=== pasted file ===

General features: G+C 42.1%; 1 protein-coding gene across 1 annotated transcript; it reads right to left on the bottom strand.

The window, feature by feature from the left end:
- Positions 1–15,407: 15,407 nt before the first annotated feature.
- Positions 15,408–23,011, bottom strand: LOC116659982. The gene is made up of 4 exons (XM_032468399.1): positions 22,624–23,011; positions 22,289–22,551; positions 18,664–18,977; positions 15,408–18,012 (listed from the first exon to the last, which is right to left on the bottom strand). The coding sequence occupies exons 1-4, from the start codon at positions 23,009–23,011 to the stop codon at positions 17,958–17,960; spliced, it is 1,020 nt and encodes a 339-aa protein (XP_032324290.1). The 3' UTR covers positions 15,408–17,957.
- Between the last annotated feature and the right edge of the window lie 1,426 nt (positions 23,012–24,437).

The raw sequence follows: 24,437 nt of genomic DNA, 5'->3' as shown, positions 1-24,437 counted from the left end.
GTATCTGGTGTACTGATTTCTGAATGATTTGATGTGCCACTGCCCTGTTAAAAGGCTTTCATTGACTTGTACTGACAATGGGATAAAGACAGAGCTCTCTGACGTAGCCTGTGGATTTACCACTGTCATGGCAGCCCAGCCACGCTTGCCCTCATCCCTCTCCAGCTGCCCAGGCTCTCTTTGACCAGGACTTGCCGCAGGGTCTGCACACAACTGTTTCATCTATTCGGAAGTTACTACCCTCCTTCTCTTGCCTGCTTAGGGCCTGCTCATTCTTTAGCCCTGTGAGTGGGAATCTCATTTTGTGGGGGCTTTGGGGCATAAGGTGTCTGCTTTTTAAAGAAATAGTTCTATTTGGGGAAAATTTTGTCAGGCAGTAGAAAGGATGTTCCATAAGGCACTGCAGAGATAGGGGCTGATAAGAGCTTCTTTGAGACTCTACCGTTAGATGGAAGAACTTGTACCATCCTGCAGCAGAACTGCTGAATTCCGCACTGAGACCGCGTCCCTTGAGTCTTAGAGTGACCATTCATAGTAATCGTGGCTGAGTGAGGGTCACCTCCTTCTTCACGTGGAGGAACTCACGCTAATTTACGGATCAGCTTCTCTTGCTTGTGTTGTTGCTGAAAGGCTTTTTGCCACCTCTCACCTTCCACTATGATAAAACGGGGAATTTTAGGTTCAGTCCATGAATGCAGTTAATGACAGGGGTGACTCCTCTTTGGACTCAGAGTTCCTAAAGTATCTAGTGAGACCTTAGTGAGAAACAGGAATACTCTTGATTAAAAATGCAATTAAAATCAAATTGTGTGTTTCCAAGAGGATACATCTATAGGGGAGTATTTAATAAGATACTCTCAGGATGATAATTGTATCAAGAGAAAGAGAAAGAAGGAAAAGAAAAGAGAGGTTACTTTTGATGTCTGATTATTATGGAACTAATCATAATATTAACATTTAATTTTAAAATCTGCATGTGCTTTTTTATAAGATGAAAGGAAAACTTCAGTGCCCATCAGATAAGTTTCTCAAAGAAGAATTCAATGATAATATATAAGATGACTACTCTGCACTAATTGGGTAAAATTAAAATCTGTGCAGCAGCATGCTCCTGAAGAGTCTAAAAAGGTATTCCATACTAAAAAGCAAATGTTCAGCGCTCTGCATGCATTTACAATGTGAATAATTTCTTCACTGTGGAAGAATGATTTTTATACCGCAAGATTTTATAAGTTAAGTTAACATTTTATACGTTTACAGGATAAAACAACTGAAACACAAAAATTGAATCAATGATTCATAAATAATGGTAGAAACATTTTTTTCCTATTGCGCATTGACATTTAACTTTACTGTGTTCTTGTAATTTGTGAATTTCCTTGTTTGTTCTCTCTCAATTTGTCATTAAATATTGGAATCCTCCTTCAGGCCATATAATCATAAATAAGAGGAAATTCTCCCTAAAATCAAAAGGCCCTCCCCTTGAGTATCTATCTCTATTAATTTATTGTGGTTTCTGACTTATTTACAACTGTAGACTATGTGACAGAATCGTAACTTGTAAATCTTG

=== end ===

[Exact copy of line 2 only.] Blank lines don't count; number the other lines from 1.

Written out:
The window, feature by feature from the left end: